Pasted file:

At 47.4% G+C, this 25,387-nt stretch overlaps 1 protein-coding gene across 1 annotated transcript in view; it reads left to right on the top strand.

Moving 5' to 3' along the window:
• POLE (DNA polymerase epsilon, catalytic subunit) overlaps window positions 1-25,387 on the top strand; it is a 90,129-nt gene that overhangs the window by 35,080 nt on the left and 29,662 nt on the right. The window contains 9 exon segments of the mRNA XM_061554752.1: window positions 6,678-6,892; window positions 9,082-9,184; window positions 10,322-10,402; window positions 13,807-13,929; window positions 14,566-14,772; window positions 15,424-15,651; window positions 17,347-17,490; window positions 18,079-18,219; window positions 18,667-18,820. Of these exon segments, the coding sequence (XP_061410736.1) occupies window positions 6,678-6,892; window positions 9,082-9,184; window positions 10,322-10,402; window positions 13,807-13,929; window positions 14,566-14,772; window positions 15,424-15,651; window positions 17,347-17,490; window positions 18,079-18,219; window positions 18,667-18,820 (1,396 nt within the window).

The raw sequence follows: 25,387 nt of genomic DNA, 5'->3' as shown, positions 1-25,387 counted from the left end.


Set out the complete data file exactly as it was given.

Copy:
At 47.4% G+C, this 25,387-nt stretch overlaps 1 protein-coding gene across 1 annotated transcript in view; it reads left to right on the top strand.

Moving 5' to 3' along the window:
• POLE (DNA polymerase epsilon, catalytic subunit) overlaps window positions 1-25,387 on the top strand; it is a 90,129-nt gene that overhangs the window by 35,080 nt on the left and 29,662 nt on the right. The window contains 9 exon segments of the mRNA XM_061554752.1: window positions 6,678-6,892; window positions 9,082-9,184; window positions 10,322-10,402; window positions 13,807-13,929; window positions 14,566-14,772; window positions 15,424-15,651; window positions 17,347-17,490; window positions 18,079-18,219; window positions 18,667-18,820. Of these exon segments, the coding sequence (XP_061410736.1) occupies window positions 6,678-6,892; window positions 9,082-9,184; window positions 10,322-10,402; window positions 13,807-13,929; window positions 14,566-14,772; window positions 15,424-15,651; window positions 17,347-17,490; window positions 18,079-18,219; window positions 18,667-18,820 (1,396 nt within the window).

The raw sequence follows: 25,387 nt of genomic DNA, 5'->3' as shown, positions 1-25,387 counted from the left end.